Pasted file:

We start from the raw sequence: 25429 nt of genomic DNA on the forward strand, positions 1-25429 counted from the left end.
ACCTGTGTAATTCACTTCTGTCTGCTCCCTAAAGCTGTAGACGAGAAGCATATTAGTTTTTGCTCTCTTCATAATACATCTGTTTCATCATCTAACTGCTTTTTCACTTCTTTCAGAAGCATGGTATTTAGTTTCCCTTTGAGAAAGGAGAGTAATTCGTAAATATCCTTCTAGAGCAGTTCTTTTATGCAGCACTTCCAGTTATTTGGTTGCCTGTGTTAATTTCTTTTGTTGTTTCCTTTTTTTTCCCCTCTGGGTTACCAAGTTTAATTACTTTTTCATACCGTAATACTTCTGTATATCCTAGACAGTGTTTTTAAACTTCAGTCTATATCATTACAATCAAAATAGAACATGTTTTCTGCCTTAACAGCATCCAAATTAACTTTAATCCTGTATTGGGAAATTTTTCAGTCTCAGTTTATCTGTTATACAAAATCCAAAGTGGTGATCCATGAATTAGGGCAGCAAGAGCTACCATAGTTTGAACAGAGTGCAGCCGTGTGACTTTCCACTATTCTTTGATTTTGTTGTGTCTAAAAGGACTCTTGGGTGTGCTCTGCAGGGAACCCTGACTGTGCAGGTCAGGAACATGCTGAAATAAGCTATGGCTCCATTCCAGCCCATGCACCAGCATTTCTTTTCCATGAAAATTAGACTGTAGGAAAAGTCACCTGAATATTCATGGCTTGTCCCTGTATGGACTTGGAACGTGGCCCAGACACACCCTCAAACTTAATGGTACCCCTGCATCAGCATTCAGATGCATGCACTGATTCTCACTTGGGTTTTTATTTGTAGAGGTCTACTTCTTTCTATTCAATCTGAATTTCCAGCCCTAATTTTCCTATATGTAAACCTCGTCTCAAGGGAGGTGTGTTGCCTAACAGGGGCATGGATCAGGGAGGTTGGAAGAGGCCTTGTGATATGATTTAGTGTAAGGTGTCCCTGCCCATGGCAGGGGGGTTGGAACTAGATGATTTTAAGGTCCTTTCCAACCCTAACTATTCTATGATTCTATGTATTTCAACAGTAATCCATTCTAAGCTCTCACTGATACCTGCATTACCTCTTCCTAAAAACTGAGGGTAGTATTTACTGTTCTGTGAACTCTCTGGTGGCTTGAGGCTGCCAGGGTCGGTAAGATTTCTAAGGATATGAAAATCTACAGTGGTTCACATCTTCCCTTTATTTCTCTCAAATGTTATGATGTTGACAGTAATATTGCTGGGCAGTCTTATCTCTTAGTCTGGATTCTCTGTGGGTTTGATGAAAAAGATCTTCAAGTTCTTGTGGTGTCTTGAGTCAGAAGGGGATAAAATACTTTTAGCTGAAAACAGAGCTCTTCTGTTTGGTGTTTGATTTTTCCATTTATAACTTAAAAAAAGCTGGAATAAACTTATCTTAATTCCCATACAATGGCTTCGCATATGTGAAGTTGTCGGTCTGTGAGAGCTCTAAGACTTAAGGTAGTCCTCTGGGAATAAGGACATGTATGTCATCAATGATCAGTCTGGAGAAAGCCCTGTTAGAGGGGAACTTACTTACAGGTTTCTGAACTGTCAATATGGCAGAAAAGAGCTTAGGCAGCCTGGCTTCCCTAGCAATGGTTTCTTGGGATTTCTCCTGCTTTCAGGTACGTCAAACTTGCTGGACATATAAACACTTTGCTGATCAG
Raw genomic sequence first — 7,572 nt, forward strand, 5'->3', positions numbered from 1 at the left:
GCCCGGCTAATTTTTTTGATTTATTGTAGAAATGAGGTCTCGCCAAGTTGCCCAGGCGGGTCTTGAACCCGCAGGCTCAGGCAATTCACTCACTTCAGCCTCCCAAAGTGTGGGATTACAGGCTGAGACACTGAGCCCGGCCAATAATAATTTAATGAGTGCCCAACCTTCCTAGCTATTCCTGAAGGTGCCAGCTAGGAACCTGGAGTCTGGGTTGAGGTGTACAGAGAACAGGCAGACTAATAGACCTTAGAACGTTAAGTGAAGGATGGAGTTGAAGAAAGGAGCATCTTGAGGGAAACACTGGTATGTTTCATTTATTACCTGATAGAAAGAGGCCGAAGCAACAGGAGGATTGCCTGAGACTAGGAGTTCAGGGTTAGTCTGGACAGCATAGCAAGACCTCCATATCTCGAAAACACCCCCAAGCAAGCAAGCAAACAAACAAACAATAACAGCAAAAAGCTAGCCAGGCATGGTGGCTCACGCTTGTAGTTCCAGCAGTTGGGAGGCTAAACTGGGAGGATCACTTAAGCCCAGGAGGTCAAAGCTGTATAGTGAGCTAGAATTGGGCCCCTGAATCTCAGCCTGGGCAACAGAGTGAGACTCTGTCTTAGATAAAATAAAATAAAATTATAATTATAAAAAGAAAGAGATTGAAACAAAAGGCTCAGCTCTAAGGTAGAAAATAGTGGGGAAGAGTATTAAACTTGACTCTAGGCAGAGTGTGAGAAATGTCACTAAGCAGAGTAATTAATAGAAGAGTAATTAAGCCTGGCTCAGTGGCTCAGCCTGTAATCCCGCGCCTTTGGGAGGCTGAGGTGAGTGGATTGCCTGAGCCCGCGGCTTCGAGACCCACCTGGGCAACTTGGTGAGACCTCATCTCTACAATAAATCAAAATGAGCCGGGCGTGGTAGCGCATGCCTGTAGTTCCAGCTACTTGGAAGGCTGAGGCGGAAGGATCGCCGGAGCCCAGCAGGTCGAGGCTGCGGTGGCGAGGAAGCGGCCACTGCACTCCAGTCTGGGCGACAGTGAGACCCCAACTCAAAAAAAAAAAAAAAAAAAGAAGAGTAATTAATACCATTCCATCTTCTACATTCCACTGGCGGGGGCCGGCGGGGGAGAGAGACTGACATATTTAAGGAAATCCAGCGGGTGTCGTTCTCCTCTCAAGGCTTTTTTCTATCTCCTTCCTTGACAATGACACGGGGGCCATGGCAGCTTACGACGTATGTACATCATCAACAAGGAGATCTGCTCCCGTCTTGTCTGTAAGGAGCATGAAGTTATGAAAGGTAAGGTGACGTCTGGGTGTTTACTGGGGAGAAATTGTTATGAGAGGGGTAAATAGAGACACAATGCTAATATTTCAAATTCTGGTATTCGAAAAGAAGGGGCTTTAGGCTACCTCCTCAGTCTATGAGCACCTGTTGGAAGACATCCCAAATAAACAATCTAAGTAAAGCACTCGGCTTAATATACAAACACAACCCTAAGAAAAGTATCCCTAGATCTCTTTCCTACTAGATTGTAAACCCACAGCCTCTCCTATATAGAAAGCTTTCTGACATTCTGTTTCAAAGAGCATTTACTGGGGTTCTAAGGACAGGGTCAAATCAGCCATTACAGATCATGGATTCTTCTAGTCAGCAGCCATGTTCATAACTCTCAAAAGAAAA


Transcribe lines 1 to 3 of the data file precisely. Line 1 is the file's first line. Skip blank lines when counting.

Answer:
We start from the raw sequence: 25429 nt of genomic DNA on the forward strand, positions 1-25429 counted from the left end.
ACCTGTGTAATTCACTTCTGTCTGCTCCCTAAAGCTGTAGACGAGAAGCATATTAGTTTTTGCTCTCTTCATAATACATCTGTTTCATCATCTAACTGCTTTTTCACTTCTTTCAGAAGCATGGTATTTAGTTTCCCTTTGAGAAAGGAGAGTAATTCGTAAATATCCTTCTAGAGCAGTTCTTTTATGCAGCACTTCCAGTTATTTGGTTGCCTGTGTTAATTTCTTTTGTTGTTTCCTTTTTTTTCCCCTCTGGGTTACCAAGTTTAATTACTTTTTCATACCGTAATACTTCTGTATATCCTAGACAGTGTTTTTAAACTTCAGTCTATATCATTACAATCAAAATAGAACATGTTTTCTGCCTTAACAGCATCCAAATTAACTTTAATCCTGTATTGGGAAATTTTTCAGTCTCAGTTTATCTGTTATACAAAATCCAAAGTGGTGATCCATGAATTAGGGCAGCAAGAGCTACCATAGTTTGAACAGAGTGCAGCCGTGTGACTTTCCACTATTCTTTGATTTTGTTGTGTCTAAAAGGACTCTTGGGTGTGCTCTGCAGGGAACCCTGACTGTGCAGGTCAGGAACATGCTGAAATAAGCTATGGCTCCATTCCAGCCCATGCACCAGCATTTCTTTTCCATGAAAATTAGACTGTAGGAAAAGTCACCTGAATATTCATGGCTTGTCCCTGTATGGACTTGGAACGTGGCCCAGACACACCCTCAAACTTAATGGTACCCCTGCATCAGCATTCAGATGCATGCACTGATTCTCACTTGGGTTTTTATTTGTAGAGGTCTACTTCTTTCTATTCAATCTGAATTTCCAGCCCTAATTTTCCTATATGTAAACCTCGTCTCAAGGGAGGTGTGTTGCCTAACAGGGGCATGGATCAGGGAGGTTGGAAGAGGCCTTGTGATATGATTTAGTGTAAGGTGTCCCTGCCCATGGCAGGGGGGTTGGAACTAGATGATTTTAAGGTCCTTTCCAACCCTAACTATTCTATGATTCTATGTATTTCAACAGTAATCCATTCTAAGCTCTCACTGATACCTGCATTACCTCTTCCTAAAAACTGAGGGTAGTATTTACTGTTCTGTGAACTCTCTGGTGGCTTGAGGCTGCCAGGGTCGGTAAGATTTCTAAGGATATGAAAATCTACAGTGGTTCACATCTTCCCTTTATTTCTCTCAAATGTTATGATGTTGACAGTAATATTGCTGGGCAGTCTTATCTCTTAGTCTGGATTCTCTGTGGGTTTGATGAAAAAGATCTTCAAGTTCTTGTGGTGTCTTGAGTCAGAAGGGGATAAAATACTTTTAGCTGAAAACAGAGCTCTTCTGTTTGGTGTTTGATTTTTCCATTTATAACTTAAAAAAAGCTGGAATAAACTTATCTTAATTCCCATACAATGGCTTCGCATATGTGAAGTTGTCGGTCTGTGAGAGCTCTAAGACTTAAGGTAGTCCTCTGGGAATAAGGACATGTATGTCATCAATGATCAGTCTGGAGAAAGCCCTGTTAGAGGGGAACTTACTTACAGGTTTCTGAACTGTCAATATGGCAGAAAAGAGCTTAGGCAGCCTGGCTTCCCTAGCAATGGTTTCTTGGGATTTCTCCTGCTTTCAGGTACGTCAAACTTGCTGGACATATAAACACTTTGCTGATCAG
Raw genomic sequence first — 7,572 nt, forward strand, 5'->3', positions numbered from 1 at the left: